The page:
John Calvin and the execution of Servetus

John Calvin – we Jews know what we’re talking about – is the greatest theologian since Augustine. Much drivel has been written about Calvinism. Most people, including most Christians, have an abysmal knowledge or understanding of the profound biblical principle that God so loved the world, not Mars, that he elects to save only those on whom he has mercy.

Then there’s Servetus. Calvin, you murderer, you. Why did you chop off his head, or was it burn? If you want to understand the Servetus episode (who does?) you could benefit – if you put on, as Calvin would say about understanding scripture, the right specs – from these excerpts from the “Memoirs of the life and writings of John Calvin; compiled from the narrative of Theodore Beza, and other authentic documents. Accompanied with biographical sketches of the Reformation” by Mackenzie, John, of Huntingdon, 1809.

https://ia600508.us.archive.org/21/items/memoirsoflifewri00mackiala/memoirsoflifewri00mackiala.pdf

The history of Servetus, so often referred to, and so little understood, merits the minute attention of all who are sufficiently impartial to weigh the opposing interests and circumstances which mark this tragical transaction. The blemishes, real or pretended, of the reformer, having been maliciously employed to discredit the reformation itself, heit becomes of no small importance to elucidate this point of history, and to clear Calvin from the injurious imputations which have been falsely thrown upon him.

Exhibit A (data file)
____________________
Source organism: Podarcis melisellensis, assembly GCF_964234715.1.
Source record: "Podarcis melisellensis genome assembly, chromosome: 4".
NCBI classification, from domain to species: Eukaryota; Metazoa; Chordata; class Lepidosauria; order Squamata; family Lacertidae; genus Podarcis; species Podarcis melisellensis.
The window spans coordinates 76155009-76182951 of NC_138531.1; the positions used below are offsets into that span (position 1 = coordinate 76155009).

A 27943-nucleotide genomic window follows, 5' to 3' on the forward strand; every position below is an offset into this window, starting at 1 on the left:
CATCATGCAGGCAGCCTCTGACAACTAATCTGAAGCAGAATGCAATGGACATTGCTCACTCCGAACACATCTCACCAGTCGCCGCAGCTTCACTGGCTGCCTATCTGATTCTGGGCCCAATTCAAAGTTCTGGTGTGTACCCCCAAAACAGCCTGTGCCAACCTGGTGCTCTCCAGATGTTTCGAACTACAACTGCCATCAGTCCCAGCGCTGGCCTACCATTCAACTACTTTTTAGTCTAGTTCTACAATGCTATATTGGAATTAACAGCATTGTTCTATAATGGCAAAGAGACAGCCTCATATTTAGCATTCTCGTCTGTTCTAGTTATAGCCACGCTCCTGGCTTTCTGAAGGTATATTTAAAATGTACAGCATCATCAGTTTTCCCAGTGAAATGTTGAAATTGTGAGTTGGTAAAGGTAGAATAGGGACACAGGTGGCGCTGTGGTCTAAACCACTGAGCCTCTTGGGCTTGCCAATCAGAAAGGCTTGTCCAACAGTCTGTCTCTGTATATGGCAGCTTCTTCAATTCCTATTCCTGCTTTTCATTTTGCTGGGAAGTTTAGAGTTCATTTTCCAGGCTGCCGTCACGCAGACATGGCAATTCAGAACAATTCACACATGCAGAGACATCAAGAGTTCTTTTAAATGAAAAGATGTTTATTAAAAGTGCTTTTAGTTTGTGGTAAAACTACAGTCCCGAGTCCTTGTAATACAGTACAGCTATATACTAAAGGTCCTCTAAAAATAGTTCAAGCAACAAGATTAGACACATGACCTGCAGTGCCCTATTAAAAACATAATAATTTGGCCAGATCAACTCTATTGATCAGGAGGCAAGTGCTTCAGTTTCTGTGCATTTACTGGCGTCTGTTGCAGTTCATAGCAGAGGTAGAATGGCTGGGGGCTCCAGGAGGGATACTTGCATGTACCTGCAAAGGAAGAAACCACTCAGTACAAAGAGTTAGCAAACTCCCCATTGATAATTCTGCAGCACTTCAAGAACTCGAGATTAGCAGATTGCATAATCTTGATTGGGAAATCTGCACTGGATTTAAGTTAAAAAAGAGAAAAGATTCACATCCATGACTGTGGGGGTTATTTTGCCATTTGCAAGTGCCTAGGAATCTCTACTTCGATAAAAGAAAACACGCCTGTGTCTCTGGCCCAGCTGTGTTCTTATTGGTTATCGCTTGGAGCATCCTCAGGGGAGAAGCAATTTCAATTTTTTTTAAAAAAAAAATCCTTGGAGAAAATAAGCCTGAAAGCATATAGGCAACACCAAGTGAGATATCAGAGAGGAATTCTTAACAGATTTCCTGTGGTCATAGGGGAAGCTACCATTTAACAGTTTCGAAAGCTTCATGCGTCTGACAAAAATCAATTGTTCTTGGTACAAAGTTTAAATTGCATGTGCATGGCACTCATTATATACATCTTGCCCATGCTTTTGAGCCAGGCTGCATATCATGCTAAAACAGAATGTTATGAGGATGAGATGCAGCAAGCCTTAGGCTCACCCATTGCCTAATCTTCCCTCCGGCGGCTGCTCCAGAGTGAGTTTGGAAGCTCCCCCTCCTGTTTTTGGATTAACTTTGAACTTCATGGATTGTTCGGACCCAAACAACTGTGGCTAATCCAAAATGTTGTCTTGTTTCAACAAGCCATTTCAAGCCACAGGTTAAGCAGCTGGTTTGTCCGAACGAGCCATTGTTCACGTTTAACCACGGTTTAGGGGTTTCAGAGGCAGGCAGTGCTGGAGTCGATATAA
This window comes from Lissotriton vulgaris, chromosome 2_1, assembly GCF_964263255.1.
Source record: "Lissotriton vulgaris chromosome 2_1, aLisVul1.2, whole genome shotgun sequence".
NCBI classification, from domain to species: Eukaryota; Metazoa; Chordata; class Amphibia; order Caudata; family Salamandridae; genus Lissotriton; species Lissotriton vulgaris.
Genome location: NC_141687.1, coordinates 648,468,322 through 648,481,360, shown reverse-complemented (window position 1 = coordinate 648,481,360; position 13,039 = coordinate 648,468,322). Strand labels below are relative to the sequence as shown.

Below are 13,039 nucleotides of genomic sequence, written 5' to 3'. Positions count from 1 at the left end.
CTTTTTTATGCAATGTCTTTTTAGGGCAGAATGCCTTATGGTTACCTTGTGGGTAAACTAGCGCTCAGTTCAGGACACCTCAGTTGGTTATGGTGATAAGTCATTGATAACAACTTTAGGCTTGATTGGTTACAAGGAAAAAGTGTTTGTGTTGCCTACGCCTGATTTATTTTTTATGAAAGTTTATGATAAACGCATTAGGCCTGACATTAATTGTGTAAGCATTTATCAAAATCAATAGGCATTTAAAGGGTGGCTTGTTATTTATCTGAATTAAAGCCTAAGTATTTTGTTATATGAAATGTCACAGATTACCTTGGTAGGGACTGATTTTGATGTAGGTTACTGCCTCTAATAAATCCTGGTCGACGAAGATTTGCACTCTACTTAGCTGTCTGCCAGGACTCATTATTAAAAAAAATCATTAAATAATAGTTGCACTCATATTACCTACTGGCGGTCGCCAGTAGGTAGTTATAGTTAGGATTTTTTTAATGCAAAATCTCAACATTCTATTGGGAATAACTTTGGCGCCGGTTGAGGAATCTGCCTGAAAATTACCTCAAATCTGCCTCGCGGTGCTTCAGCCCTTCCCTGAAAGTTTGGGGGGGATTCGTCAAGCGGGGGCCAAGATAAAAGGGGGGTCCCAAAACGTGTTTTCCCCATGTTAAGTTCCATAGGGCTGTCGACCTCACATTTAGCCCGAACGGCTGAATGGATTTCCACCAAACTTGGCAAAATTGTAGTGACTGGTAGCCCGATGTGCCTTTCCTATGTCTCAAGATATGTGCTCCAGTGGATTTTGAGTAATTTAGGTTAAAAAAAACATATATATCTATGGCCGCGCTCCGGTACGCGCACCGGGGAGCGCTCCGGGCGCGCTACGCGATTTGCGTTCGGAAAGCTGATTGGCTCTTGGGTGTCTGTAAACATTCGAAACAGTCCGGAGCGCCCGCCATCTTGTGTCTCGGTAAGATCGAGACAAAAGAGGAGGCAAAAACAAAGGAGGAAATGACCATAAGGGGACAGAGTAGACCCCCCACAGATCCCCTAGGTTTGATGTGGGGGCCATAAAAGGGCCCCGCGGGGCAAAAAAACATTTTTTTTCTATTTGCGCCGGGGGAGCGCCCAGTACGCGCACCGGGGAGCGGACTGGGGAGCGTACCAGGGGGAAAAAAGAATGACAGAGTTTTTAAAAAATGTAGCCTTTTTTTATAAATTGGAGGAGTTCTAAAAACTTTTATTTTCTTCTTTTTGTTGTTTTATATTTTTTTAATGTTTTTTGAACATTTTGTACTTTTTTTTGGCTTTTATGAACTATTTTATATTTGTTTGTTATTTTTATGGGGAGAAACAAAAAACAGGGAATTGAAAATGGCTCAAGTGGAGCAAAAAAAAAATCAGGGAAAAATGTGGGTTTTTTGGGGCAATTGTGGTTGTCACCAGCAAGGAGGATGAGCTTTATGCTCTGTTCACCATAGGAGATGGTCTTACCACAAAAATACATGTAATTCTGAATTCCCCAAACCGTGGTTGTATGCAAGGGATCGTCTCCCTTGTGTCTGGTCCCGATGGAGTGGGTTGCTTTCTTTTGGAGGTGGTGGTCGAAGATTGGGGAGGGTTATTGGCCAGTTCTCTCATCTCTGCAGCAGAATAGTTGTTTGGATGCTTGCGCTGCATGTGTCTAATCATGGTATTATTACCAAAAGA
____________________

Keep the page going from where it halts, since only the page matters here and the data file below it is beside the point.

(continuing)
It has been confidently pretended, and boldly asserted, that Calvin had, through life, nourished an implacable hatred against Servetus, and that the Genevese theologian had employed all his efforts to satiate it in the blood of the unhappy Spaniard; that he denounced him to the magistrates of Vienna, and occasioned him to be arrested on the day after his arrival at Geneva. Things advanced with an air of confidence are readily believed, and it is scarcely suspected that they may be false. Bolzec, however, the mortal enemy of Calvin, who wrote the life of that illustrious man merely to blast his memory, and who was cotemporary with the facts which he relates; and Maimbourg, equally known by his partialities and his falsehoods, have never dared to advance those things which modern historians have not been ashamed to risk.